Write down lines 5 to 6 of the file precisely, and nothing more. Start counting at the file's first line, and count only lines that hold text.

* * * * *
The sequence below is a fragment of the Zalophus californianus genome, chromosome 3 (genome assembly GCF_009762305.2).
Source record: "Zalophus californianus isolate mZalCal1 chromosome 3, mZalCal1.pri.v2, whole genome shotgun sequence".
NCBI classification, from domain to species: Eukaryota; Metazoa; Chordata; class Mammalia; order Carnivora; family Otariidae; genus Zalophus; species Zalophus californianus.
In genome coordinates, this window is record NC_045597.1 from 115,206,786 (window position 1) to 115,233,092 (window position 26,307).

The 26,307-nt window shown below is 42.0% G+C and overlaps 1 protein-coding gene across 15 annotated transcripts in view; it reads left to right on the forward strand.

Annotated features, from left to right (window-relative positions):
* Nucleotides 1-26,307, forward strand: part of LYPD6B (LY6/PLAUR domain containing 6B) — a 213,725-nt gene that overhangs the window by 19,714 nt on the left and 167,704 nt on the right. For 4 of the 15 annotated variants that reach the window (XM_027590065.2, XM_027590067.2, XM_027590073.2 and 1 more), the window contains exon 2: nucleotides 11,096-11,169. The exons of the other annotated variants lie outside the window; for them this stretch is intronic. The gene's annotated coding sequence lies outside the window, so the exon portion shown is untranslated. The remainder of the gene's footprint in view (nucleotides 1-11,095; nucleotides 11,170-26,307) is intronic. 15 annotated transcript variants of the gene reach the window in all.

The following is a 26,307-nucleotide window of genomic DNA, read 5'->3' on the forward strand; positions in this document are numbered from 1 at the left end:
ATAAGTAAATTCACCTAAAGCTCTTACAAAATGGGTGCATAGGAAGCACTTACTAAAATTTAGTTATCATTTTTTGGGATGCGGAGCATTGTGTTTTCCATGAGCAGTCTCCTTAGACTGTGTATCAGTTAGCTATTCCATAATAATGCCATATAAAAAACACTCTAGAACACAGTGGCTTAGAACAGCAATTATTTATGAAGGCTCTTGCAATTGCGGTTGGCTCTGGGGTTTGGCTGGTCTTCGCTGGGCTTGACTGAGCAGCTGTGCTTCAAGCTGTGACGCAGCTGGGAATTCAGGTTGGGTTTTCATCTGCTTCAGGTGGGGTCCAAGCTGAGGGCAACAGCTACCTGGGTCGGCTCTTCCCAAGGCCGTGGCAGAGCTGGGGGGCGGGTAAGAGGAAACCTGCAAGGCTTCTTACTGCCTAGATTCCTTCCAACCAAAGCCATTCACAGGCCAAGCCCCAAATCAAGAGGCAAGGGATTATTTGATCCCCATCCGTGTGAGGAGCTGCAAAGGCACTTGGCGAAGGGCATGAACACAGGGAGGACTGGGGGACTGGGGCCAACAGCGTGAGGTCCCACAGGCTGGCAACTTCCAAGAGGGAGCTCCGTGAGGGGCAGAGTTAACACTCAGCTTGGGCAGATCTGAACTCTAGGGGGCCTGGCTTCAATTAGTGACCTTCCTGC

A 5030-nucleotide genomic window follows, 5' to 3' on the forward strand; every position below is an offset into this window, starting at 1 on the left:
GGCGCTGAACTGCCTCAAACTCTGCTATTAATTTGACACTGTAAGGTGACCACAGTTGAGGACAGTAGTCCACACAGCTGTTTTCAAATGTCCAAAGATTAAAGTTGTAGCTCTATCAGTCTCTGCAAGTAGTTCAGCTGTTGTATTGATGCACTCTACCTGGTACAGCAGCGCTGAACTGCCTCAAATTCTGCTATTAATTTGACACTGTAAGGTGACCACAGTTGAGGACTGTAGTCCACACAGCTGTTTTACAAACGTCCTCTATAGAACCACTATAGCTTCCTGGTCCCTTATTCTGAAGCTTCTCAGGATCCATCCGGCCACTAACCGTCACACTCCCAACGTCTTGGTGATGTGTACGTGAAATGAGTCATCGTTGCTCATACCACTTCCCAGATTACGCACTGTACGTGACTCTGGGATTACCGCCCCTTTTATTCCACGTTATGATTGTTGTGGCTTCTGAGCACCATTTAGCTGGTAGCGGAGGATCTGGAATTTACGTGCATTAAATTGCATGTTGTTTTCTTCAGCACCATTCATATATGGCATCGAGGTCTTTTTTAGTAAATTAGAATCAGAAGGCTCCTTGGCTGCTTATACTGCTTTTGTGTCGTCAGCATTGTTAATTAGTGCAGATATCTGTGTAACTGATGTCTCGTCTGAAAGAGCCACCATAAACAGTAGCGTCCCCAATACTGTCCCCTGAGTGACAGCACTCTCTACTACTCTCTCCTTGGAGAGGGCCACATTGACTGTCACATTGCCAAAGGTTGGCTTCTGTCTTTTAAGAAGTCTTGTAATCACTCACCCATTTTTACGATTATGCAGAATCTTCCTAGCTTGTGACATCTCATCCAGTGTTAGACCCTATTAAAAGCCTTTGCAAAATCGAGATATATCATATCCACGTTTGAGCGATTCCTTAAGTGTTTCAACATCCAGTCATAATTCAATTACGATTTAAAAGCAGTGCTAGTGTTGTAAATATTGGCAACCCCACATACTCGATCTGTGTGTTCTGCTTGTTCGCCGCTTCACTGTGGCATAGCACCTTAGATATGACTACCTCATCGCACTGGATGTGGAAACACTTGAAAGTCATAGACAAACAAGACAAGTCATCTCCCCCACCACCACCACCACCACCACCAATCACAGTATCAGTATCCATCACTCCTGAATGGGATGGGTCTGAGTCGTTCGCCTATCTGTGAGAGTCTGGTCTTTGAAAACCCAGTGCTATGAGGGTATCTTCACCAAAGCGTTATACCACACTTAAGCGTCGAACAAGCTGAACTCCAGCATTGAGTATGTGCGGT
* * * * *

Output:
The 26,307-nt window shown below is 42.0% G+C and overlaps 1 protein-coding gene across 15 annotated transcripts in view; it reads left to right on the forward strand.

Annotated features, from left to right (window-relative positions):